Toshiba America Electronic Components, Inc. has introduced its first CMOS image sensor for mobile devices to enable iris recognition, a form of biometric authentication. Omitting the color filter integrated into the pixel structure of most conventional CMOS image sensors, the 2.1-megapixel (MP) T4KE1 gains increased sensitivity in the near-infrared (NIR) region—a key portion of the spectrum for iris recognition purposes.
Toward a Password-free Future
Although password entry remains the most common authentication method for mobile devices, iris recognition eliminates the possibility of forgotten or misused passwords. In Toshiba's words, iris recognition allows the creation of "you are the password" access.
The T4KE1's backside illuminated (BSI) design boosts light-gathering power, thereby improving low-light performance. With an optical size of 1/7.3 inch, a 1928 x 1088 pixel array and 1.12 µm pixel pitch, the sensor captures 60 frames per second (FPS) of 1080 progressive-scan video, or 100 FPS of VGA-resolution video. It operates over 0º C to 60º C. The MIPI CSI-2 serial interface—widely used in mobile devices—facilitates the sensor's integration into end products, and a picture flipping function allows output images to be flipped horizontally, vertically, or both.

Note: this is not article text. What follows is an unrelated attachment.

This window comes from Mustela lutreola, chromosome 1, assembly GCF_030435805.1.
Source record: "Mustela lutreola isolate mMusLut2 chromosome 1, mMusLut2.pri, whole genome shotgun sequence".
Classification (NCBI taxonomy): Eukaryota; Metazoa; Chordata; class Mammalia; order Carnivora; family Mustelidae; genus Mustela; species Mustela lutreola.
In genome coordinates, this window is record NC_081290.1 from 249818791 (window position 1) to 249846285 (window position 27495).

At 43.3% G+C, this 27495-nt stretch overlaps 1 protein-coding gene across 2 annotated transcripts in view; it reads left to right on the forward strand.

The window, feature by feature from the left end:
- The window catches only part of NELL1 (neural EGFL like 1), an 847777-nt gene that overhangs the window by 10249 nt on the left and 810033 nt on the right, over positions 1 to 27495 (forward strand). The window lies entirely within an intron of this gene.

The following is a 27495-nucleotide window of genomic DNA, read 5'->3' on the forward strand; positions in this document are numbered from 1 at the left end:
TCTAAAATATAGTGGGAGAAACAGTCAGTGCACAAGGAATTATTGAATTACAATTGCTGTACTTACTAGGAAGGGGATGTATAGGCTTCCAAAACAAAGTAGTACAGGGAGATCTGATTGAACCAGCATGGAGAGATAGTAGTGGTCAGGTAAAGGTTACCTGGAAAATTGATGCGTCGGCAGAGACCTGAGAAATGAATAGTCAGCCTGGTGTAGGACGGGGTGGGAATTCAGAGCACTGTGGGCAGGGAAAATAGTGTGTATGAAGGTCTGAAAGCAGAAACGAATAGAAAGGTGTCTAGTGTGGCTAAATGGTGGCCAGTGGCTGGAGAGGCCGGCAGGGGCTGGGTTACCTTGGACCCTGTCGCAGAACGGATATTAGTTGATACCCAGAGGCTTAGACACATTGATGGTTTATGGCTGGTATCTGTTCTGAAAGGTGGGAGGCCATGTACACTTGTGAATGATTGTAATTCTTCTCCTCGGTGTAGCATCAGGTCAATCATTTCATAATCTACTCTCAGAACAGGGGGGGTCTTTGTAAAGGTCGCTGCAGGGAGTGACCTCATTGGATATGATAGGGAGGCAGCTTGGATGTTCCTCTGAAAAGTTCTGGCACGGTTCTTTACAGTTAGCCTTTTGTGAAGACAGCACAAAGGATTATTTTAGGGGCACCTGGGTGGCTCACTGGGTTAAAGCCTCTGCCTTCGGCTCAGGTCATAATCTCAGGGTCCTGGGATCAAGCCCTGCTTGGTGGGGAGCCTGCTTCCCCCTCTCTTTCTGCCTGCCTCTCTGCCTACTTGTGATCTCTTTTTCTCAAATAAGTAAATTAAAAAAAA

Reference Camera Module Included
To assist customers in evaluating the sensor in their mobile product designs, Toshiba provides a 5.2 mm x 6.0 mm x 4.06 mm reference camera module with the T4KE1. Design information and technical support included with the module help shorten development turnaround time.
Samples of the T4KE1 CMOS image sensor are available now. Mass production is scheduled to begin in December 2015.
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